Finally, there are "Spells and potions" spaces. These are far less cool than they sound. Basically, you roll two special dice, and a random spell results. A full 50% of the time, it goes wrong and you are trapped until you can reverse the spell by rolling the same result. The rest of the time, the spell works, in which case you either get a slight benefit or completely screwed. One of the spells is "swap places with another wizard", which means you take over their piece and all its cards and accessories. It's entirely possible for someone about to win to land here and have to swap, which just makes no sense from a thematic point of view and is a pain as a game mechanism. We found ourselves just avoiding these spaces altogether, because a bad result was just far more likely than anything remotely useful.

Randomness /= Challenge


The problem here, as with the rest of the game, is randomness. You have a lot of choice over your movement, allowing you to land on particular spaces or take different paths through the maze, and sod all over anything else. A few random elements in a game can be fun; card pickups are an interesting diversion in Monopoly, but don't control the main flow of the game. On the other extreme, completely random games are usually less frustrating because there isn't the illusion of control. Here, there are a lot of complex elements, but your relationship with them is basically random, and in almost all cases the result is not beneficial. There is virtually no interactivity between the elements of the game, or the players, except completely random ones.

Okay, there is an exception to that. Wizard Duels. If you land on certain spaces, or in the same space as another wizard, you can engage them in combat for a specified number of cards (drawn randomly from their deck). What fun! we think, and then we read the rules. There are two special decks of three cards for this, allowing you to use Potion, Spell or Chant in the duel. Wait, this sounds familiar. In fact, it's a big old game of Rock, Paper, Scissors, except without the psychological and tactical aspects of that game, because you draw one card at random to play. In other words, the Wizard Duel gives you a 33% chance to nick some cards and a 33% chance to lose some, and the outcome is totally random. It looks interactive, but it's no more so than the card draws that let you steal from other players.

Similarly, even the main object of the game - acquiring your accessories - boils down to a set of challenges with random outcomes. You pick a staff from a pile and see if it's yours; you roll a dice to try and match your allocated familiar; you literally flip a coin to acquire your hat. Even the most interesting challenge, making the magic disks levitate with your wand, comes down to a 50% shot at putting a magnet the right way round.

Activity /= Fun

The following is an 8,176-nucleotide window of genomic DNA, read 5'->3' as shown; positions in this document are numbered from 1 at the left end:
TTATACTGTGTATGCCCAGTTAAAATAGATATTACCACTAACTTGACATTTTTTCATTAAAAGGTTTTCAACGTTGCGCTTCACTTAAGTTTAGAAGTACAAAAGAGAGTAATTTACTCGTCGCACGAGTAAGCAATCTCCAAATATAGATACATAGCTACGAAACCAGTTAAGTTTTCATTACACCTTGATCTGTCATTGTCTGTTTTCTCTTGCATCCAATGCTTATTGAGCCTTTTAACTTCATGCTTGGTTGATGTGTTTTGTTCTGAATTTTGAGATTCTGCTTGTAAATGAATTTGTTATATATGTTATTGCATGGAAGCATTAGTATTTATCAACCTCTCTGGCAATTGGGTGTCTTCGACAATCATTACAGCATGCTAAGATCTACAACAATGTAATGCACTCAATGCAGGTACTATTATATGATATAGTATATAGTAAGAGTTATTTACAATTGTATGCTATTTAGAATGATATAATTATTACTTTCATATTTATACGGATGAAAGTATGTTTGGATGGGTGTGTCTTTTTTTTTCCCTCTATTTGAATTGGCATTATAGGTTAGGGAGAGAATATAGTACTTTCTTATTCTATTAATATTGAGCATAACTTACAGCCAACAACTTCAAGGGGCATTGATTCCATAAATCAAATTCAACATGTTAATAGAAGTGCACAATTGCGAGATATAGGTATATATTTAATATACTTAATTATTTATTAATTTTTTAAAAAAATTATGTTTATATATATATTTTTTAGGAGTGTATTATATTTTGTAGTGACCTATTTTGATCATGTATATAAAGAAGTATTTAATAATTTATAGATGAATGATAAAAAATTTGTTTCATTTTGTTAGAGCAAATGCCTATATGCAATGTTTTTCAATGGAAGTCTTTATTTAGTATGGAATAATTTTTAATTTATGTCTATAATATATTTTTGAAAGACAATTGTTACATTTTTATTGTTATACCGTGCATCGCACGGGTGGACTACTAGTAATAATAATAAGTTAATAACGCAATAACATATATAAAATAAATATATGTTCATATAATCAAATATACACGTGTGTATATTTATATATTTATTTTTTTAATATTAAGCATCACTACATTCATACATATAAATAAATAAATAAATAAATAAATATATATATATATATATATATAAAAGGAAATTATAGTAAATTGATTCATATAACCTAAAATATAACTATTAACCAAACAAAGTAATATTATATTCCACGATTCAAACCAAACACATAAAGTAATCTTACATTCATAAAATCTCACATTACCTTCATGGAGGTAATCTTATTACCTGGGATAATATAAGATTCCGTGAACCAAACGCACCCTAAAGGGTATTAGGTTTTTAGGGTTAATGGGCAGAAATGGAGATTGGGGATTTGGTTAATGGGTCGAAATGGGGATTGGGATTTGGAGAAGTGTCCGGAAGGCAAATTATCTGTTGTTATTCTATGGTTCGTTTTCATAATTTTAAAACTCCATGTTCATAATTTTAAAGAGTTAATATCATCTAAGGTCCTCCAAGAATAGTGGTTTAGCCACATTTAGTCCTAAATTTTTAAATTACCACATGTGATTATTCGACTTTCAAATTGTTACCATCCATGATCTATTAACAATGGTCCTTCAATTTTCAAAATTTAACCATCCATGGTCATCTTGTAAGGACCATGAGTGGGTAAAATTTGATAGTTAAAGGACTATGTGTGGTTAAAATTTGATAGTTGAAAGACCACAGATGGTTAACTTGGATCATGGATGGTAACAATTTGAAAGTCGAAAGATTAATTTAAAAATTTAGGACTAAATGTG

Basically, the designers seem to have worked on the assumption that having a lot to do is the same as having a lot of fun. Anyone who has ever had a job or homework can disprove this assumption. I think there are simply too many competing elements in the game, which are not linked into each other, and very few of them give any agency to the players. Coupled with the very repetitive nature of some elements, it just makes the game unnecessarily slow and a bit tiresome.

Shoddy Merchandise


Finally, there was the question of quality. The board and the cards are rather nice and well-produced. Unfortunately, the same can't be said for the key selling-point, i.e. the wizards and their accoutrements. The painting was a bit slapdash, and the models slightly distorted, which meant the accessories don't quite fit or stay in place. There is also the aforementioned issue of them all being glaring stereotypes.

Gay Wizard Accessory Quest


On a different note entirely, one of the few things Wizardology does have going for it is its progressive stance on sexuality. The background story to the game, in which you must rescue Merlin from a magical prison, is a clear parallel to the "Rescue the Princess" quests so common in fantasy, even if they've been mealy-mouthed about articulating it. Not convinced? One of the spells you can cast in the game is a love spell, which makes two other wizards fall in love until they can break the spell. Since all the wizards are blatantly male, this makes the game's stance admirably clear.

Counterfactual Criticism


As I've mentioned, there are elements here that could be fun, and the problem is partly in the combination. For example, moving random distances around the board grinding for random keys in order to get a random chance to win an accessory is just too much randomness. Imagine, instead of the key pickup spaces, that as parallels to the four secret rooms there were four magic workshops where you could create the keys. Now you have a tactical element - working out optimal routes around the board, and deciding how many turns to spend making keys before you head to the secret room. Underestimate and you have to go back; overestimate and you wasted time. The spaces that were for picking up keys could just be blank. Alternatively, make the secret room challenges into actual challenges, rather than random results. The same applies to some extent to the prophecies, especially those that allow you to open locked maze doors and to rotate the board. There was simply too little of that to make it an interesting aspect of the game.